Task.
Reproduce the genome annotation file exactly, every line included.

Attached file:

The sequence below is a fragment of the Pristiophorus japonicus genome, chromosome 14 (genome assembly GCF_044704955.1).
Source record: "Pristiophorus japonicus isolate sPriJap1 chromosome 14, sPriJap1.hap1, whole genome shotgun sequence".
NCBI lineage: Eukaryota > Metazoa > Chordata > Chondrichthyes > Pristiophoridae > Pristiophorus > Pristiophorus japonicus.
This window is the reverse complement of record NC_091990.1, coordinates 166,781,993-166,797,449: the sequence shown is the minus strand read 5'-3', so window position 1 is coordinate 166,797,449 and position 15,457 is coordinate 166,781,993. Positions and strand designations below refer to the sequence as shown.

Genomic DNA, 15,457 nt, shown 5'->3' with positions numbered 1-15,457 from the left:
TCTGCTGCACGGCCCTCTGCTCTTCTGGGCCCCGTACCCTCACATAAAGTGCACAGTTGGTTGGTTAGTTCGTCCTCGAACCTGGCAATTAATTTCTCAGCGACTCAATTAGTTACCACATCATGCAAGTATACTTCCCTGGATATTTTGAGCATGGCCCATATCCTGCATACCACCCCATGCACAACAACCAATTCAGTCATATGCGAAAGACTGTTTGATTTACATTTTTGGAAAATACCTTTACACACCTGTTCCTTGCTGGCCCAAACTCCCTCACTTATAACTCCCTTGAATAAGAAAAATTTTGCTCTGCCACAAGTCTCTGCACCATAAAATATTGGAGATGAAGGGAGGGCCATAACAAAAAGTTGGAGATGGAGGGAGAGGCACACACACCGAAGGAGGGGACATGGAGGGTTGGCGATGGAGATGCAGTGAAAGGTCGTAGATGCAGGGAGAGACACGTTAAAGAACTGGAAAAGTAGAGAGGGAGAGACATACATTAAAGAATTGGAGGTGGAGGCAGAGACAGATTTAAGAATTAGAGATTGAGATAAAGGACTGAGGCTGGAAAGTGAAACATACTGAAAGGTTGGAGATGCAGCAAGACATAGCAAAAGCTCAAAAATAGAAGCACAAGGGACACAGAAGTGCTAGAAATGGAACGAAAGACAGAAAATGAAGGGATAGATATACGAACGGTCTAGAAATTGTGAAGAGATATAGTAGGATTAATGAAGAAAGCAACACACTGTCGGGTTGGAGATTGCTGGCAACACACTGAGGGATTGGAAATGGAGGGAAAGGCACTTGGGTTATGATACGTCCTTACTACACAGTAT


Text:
The sequence below is a fragment of the Pristiophorus japonicus genome, chromosome 14 (genome assembly GCF_044704955.1).
Source record: "Pristiophorus japonicus isolate sPriJap1 chromosome 14, sPriJap1.hap1, whole genome shotgun sequence".
NCBI lineage: Eukaryota > Metazoa > Chordata > Chondrichthyes > Pristiophoridae > Pristiophorus > Pristiophorus japonicus.
This window is the reverse complement of record NC_091990.1, coordinates 166,781,993-166,797,449: the sequence shown is the minus strand read 5'-3', so window position 1 is coordinate 166,797,449 and position 15,457 is coordinate 166,781,993. Positions and strand designations below refer to the sequence as shown.

Genomic DNA, 15,457 nt, shown 5'->3' with positions numbered 1-15,457 from the left:
TCTGCTGCACGGCCCTCTGCTCTTCTGGGCCCCGTACCCTCACATAAAGTGCACAGTTGGTTGGTTAGTTCGTCCTCGAACCTGGCAATTAATTTCTCAGCGACTCAATTAGTTACCACATCATGCAAGTATACTTCCCTGGATATTTTGAGCATGGCCCATATCCTGCATACCACCCCATGCACAACAACCAATTCAGTCATATGCGAAAGACTGTTTGATTTACATTTTTGGAAAATACCTTTACACACCTGTTCCTTGCTGGCCCAAACTCCCTCACTTATAACTCCCTTGAATAAGAAAAATTTTGCTCTGCCACAAGTCTCTGCACCATAAAATATTGGAGATGAAGGGAGGGCCATAACAAAAAGTTGGAGATGGAGGGAGAGGCACACACACCGAAGGAGGGGACATGGAGGGTTGGCGATGGAGATGCAGTGAAAGGTCGTAGATGCAGGGAGAGACACGTTAAAGAACTGGAAAAGTAGAGAGGGAGAGACATACATTAAAGAATTGGAGGTGGAGGCAGAGACAGATTTAAGAATTAGAGATTGAGATAAAGGACTGAGGCTGGAAAGTGAAACATACTGAAAGGTTGGAGATGCAGCAAGACATAGCAAAAGCTCAAAAATAGAAGCACAAGGGACACAGAAGTGCTAGAAATGGAACGAAAGACAGAAAATGAAGGGATAGATATACGAACGGTCTAGAAATTGTGAAGAGATATAGTAGGATTAATGAAGAAAGCAACACACTGTCGGGTTGGAGATTGCTGGCAACACACTGAGGGATTGGAAATGGAGGGAAAGGCACTTGGGTTATGATACGTCCTTACTACACAGTAT